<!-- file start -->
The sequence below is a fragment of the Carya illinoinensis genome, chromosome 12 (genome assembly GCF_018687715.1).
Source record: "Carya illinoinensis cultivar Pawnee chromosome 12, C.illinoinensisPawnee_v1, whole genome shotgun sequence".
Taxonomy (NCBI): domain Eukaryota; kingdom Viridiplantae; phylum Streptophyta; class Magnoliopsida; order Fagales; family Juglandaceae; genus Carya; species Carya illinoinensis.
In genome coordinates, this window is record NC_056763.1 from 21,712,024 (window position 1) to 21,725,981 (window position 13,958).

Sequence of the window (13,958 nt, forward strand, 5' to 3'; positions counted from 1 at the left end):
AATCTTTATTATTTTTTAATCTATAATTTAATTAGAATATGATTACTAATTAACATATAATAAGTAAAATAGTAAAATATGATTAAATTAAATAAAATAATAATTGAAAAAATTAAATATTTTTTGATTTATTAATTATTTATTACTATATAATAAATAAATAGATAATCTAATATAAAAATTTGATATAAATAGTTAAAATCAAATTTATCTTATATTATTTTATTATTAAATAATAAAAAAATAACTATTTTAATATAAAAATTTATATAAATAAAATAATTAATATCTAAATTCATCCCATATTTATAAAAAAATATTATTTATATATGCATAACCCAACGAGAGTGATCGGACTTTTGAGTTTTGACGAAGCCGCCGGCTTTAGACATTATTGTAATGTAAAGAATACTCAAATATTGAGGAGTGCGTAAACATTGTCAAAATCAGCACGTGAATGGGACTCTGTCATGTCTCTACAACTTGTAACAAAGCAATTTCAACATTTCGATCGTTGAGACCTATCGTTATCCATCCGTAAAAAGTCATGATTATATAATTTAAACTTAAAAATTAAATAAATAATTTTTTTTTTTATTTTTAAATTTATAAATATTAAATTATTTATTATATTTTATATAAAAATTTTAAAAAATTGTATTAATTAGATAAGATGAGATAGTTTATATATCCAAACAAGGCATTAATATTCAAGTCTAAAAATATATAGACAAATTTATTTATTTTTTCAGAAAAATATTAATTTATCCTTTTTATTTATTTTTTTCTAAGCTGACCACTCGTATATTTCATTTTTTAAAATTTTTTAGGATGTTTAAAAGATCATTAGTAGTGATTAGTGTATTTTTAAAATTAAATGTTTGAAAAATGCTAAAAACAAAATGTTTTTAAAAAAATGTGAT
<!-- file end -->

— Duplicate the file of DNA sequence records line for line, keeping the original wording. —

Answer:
The sequence below is a fragment of the Carya illinoinensis genome, chromosome 12 (genome assembly GCF_018687715.1).
Source record: "Carya illinoinensis cultivar Pawnee chromosome 12, C.illinoinensisPawnee_v1, whole genome shotgun sequence".
Taxonomy (NCBI): domain Eukaryota; kingdom Viridiplantae; phylum Streptophyta; class Magnoliopsida; order Fagales; family Juglandaceae; genus Carya; species Carya illinoinensis.
In genome coordinates, this window is record NC_056763.1 from 21,712,024 (window position 1) to 21,725,981 (window position 13,958).

Sequence of the window (13,958 nt, forward strand, 5' to 3'; positions counted from 1 at the left end):
AATCTTTATTATTTTTTAATCTATAATTTAATTAGAATATGATTACTAATTAACATATAATAAGTAAAATAGTAAAATATGATTAAATTAAATAAAATAATAATTGAAAAAATTAAATATTTTTTGATTTATTAATTATTTATTACTATATAATAAATAAATAGATAATCTAATATAAAAATTTGATATAAATAGTTAAAATCAAATTTATCTTATATTATTTTATTATTAAATAATAAAAAAATAACTATTTTAATATAAAAATTTATATAAATAAAATAATTAATATCTAAATTCATCCCATATTTATAAAAAAATATTATTTATATATGCATAACCCAACGAGAGTGATCGGACTTTTGAGTTTTGACGAAGCCGCCGGCTTTAGACATTATTGTAATGTAAAGAATACTCAAATATTGAGGAGTGCGTAAACATTGTCAAAATCAGCACGTGAATGGGACTCTGTCATGTCTCTACAACTTGTAACAAAGCAATTTCAACATTTCGATCGTTGAGACCTATCGTTATCCATCCGTAAAAAGTCATGATTATATAATTTAAACTTAAAAATTAAATAAATAATTTTTTTTTTTATTTTTAAATTTATAAATATTAAATTATTTATTATATTTTATATAAAAATTTTAAAAAATTGTATTAATTAGATAAGATGAGATAGTTTATATATCCAAACAAGGCATTAATATTCAAGTCTAAAAATATATAGACAAATTTATTTATTTTTTCAGAAAAATATTAATTTATCCTTTTTATTTATTTTTTTCTAAGCTGACCACTCGTATATTTCATTTTTTAAAATTTTTTAGGATGTTTAAAAGATCATTAGTAGTGATTAGTGTATTTTTAAAATTAAATGTTTGAAAAATGCTAAAAACAAAATGTTTTTAAAAAAATGTGAT